Tag Archives: Object Instance

More about “new”

Picking up the topic of Model implementation two years later, some further thoughts about the new method as well as about the set and get methods.

The summary here is that all three are virtual methods built into the implementation. They have to be to handle the under-the-hood aspects of Instances. They can be “extended” by user code, but not over-ridden.

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Implementing “new”

One of the last hurdles involves the implementation of the new behavior. Models manage Instance value objects and provide new data objects (used by Instance objects to populate Call Frame slots). Model objects must provide an API to support creating and destroying Instance objects as well as manipulating their value objects.

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Binding Instances and Models

There is a design choice involved with regard to how Instance objects are bound to their Model object. A similar choice exists concerning Actor objects and their Action objects. (Actors can be called “instances” of an Action.)

The choice is between a BOOL-like design where the Instance sends a message to the Model, or an implementation design that lets the Instance directly call the Model. This post documents the two choices and the resolution to use the latter.

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Action Walkthrough, part 4

While not really part of the Action walk-through, per se, the sequence of events involving Messages still involves Actions, because Model Actions implement message behaviors. Therefore, nearly all messages ultimately result invoking some (Model) Action.

This article details the sequence of events involving Message objects.

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Action Walkthrough, part 3

The discussion of how an Action works continues with a detailed list of Action start-up events. The example code for the Action under discussion is shown in the first article.

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Action Walkthrough, part 2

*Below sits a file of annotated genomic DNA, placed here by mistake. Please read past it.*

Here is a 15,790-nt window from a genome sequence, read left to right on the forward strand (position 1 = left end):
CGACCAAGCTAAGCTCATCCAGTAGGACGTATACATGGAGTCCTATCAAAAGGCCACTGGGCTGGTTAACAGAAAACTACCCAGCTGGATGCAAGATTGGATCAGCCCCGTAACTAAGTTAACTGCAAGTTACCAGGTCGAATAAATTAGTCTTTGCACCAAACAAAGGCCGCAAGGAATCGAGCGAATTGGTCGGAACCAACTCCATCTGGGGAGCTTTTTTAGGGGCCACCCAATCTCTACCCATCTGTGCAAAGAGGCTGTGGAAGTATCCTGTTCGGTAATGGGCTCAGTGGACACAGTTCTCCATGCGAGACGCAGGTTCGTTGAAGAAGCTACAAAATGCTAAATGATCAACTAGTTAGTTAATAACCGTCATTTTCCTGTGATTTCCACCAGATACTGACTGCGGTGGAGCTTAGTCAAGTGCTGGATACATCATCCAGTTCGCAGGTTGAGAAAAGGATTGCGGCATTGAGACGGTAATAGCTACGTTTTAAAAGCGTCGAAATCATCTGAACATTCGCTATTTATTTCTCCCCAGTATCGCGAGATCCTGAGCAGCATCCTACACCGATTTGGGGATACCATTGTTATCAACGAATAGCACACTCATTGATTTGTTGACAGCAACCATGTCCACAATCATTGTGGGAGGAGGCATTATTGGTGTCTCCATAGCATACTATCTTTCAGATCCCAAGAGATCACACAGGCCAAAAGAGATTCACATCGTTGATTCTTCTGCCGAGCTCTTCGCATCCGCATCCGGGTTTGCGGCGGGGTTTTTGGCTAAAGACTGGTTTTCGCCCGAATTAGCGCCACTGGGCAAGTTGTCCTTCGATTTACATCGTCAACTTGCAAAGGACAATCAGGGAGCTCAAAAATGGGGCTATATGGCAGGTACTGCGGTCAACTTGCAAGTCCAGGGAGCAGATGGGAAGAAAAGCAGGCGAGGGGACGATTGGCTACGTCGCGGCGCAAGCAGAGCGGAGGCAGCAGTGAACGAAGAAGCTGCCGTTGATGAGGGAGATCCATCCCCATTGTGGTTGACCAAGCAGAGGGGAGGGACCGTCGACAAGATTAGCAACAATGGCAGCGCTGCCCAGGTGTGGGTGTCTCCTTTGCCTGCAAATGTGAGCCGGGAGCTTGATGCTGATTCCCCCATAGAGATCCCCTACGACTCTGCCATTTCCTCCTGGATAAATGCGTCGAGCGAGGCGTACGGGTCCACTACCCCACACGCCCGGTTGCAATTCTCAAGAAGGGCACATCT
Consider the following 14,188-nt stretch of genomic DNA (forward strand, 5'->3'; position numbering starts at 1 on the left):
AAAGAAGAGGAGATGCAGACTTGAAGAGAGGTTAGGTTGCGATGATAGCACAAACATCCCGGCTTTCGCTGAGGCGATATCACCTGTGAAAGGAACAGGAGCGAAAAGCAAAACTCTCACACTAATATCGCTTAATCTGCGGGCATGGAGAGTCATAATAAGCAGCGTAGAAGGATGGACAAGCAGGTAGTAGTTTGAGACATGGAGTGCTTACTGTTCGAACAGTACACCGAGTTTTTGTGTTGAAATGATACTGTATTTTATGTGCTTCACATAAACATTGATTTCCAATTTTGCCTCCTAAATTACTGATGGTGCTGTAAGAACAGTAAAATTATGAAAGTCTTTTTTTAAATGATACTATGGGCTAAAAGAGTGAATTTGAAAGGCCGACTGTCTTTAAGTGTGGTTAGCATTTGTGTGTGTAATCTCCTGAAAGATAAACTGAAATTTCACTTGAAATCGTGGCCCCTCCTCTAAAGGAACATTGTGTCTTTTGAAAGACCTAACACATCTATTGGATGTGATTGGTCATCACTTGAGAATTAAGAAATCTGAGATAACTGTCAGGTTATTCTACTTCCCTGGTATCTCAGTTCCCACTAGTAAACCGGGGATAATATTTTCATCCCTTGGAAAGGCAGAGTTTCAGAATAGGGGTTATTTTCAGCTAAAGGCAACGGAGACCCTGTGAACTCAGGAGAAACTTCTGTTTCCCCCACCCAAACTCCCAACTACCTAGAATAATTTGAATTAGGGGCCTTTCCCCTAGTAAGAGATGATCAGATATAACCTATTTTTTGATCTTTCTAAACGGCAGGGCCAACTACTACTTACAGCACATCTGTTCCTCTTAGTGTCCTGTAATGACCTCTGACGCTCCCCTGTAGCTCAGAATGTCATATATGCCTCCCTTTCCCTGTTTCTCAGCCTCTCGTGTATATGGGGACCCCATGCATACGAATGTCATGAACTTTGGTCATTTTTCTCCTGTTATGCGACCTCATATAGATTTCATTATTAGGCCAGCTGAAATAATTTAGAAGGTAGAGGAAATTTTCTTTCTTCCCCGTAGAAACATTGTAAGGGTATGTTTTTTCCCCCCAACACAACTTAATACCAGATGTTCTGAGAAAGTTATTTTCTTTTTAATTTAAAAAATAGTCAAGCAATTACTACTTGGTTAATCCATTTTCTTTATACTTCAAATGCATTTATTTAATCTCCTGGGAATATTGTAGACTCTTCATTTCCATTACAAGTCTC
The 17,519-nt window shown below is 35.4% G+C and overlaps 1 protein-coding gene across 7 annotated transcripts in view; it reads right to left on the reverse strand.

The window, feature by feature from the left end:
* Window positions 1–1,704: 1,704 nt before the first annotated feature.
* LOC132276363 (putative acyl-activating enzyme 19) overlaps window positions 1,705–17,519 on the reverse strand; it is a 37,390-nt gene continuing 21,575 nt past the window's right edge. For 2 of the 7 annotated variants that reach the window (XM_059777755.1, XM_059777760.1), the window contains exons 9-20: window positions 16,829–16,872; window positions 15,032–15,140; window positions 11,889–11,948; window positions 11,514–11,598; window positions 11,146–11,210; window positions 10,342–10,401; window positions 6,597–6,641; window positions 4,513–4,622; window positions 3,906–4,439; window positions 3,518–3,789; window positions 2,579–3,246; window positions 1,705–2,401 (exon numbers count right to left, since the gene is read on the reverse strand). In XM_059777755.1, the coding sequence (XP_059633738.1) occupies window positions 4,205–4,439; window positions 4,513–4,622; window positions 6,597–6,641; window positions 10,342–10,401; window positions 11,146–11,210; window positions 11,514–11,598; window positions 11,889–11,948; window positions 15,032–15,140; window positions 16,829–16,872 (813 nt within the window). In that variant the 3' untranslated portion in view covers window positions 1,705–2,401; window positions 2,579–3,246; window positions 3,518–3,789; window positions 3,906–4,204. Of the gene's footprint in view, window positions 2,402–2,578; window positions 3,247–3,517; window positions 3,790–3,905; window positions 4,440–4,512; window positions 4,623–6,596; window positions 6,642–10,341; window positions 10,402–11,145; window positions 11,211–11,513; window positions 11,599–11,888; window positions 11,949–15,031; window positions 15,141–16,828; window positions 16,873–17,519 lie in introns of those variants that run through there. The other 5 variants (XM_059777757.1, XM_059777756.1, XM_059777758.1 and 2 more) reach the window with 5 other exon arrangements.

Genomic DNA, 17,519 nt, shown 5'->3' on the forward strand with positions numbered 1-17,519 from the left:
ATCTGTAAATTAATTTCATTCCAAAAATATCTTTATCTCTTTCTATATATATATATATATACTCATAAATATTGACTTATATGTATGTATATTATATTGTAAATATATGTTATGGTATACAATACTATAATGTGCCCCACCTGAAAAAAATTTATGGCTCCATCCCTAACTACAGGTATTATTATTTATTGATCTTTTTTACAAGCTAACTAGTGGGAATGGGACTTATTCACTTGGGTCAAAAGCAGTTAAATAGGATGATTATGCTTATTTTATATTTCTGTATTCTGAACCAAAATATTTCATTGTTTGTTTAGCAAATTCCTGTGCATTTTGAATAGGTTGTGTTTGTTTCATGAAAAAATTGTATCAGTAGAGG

There are two protocols for invoking Actions that are under consideration. Both are described here. The example code for the discussion was shown in the previous article.

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Action Walkthrough, part 1

This post series explores an Action in detail with emphasis on the Instance objects, especially the dynamic (temporary) ones. Posts are broken up mainly for size considerations.

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Temporary Objects

One of the final hurdles in designing a BOOL implementation involves temporary objects. Any operation on an object may result in a transitory new object that is consumed by later operations. For example, in the arithmetic expression “5 x (3 + 4)” the addition operation creates a transitory value — 7 — required by the multiply operation.

The question for an implementation is, “Where to store such temporary objects?” In some languages, CPU registers suffice to store transient values (such as seven), but in object-oriented languages, registers aren’t enough. Objects take up some space, and often temporary objects need to be addressable.

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Casting Values

There is the situation when an operation takes multiple operands, and one (or more) of those operands are inappropriate for the operation. For example, suppose an integer add operation was passed an integer object and an open file object? There is generally no “add” semantic for an integer and a file.

Total incompatibility results in a run-time error, but sometimes values are compatible enough for the operation to proceed. How the system accomplishes that often involves casting one value into another.

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Native Objects, part 2

The previous article introduced the basic run-time environment, the native @system and @global Actions that harbor all code and data objects. This article describes the required native Models and Actions found in the @system Action. There is a core set of Models required for BOOL to function and an extended set that provides more complex data types (such as trees and tables).

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